# Degree of splitting fields over finite fields

Suppose I have a finite field $$F_{p^d}$$, and I have a polynomial $$f$$ which is of degree $$n$$ and irreducible. I have a feeling that the splitting field of $$f$$ over $$F_{p^d}$$ is $$F_{p^{dn}}$$, but I am not sure how to show this.

I think that since finite fields are perfect, every irreducible polynomial is separable, meaning that the splitting field of $$f$$ is $$F_{p^d}(\alpha)$$ where the degree of the minimal polynomial of $$\alpha$$ is $$n$$, and so the splitting field is like a degree $$n$$ vector space over $$F_{p^d}$$.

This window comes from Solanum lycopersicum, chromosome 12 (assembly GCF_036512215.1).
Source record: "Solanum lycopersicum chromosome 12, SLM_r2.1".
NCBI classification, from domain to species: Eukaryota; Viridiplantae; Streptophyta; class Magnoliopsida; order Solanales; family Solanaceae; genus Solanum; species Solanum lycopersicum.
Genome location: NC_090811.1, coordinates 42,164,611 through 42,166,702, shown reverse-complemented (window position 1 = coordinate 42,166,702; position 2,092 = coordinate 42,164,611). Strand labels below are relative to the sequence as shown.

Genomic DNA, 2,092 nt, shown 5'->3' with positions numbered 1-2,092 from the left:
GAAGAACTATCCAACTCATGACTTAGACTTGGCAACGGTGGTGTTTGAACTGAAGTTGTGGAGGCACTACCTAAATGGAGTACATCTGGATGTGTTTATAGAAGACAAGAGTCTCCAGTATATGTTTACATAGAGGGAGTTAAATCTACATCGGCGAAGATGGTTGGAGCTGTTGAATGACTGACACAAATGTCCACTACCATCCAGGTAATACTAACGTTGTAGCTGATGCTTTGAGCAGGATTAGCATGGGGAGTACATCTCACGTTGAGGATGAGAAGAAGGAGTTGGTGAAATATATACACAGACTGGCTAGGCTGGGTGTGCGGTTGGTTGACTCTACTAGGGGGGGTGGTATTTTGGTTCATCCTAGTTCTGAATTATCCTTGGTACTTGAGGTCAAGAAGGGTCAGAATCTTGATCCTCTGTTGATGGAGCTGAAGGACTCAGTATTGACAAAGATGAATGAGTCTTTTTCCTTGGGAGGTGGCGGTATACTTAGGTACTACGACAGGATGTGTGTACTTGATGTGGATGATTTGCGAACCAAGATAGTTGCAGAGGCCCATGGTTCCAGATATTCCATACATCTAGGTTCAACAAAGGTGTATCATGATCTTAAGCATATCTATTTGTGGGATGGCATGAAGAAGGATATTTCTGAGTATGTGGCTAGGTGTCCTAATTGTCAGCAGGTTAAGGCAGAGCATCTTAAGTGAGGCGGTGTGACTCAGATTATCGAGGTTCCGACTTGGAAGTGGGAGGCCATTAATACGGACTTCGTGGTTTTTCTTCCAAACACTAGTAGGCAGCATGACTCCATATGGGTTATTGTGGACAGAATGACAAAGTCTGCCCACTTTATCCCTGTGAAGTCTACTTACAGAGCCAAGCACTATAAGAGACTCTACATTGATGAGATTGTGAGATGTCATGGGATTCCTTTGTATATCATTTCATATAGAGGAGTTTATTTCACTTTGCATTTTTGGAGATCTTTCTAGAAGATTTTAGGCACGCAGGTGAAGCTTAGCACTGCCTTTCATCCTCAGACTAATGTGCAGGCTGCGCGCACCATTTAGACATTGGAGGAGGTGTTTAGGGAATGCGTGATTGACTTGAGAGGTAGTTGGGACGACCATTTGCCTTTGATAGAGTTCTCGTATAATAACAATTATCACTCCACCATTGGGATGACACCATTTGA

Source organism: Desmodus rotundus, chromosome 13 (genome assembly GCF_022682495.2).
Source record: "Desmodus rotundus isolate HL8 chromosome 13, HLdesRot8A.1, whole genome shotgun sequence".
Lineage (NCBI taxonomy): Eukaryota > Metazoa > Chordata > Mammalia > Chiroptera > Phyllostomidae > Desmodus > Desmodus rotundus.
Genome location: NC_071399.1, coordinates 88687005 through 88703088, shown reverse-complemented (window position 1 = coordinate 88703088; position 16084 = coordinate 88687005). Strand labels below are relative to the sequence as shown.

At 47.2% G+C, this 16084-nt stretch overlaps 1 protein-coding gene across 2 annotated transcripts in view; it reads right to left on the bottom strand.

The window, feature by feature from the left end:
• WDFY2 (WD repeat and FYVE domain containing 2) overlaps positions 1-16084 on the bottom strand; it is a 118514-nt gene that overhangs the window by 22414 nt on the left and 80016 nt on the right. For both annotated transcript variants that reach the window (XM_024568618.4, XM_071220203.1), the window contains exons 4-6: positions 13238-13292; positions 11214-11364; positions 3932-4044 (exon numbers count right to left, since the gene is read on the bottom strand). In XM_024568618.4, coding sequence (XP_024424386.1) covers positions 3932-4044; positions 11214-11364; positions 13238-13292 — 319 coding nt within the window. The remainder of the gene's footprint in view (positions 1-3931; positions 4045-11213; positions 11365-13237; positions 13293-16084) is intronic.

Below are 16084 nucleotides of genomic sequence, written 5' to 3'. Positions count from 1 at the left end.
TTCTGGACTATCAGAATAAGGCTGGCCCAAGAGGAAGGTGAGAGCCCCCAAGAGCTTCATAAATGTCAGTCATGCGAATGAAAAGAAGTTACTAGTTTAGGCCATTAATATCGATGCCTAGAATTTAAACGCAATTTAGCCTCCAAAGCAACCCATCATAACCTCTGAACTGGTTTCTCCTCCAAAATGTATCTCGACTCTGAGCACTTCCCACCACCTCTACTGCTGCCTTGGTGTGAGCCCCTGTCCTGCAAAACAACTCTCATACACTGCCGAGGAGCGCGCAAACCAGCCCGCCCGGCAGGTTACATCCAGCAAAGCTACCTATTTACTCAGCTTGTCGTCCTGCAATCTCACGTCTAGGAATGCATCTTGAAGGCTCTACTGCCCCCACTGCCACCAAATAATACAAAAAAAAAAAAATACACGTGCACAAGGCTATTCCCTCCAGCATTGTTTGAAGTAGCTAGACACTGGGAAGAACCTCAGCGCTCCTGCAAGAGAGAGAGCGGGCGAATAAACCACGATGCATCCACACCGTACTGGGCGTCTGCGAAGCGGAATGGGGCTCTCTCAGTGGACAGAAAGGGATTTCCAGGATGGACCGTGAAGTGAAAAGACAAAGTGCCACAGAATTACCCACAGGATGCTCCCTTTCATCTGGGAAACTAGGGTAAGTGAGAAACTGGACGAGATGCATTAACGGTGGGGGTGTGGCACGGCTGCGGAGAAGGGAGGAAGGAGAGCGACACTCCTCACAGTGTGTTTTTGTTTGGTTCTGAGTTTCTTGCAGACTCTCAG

• For all $m$ and for all agebraically closed fields $k$ of characteristic $p$ there is exactly one subfield $F\subseteq k$ such that $\lvert F\rvert=p^m$. Namely, it can be characterized as the splitting field of the polynomial $x^{p^m}-x$ over the base field. For degree reasons, every root $\alpha$ of $f$ must satisfy $F_{p^d}(\alpha)=F_{p^{dn}}$. – Saucy O'Path May 8 at 0:07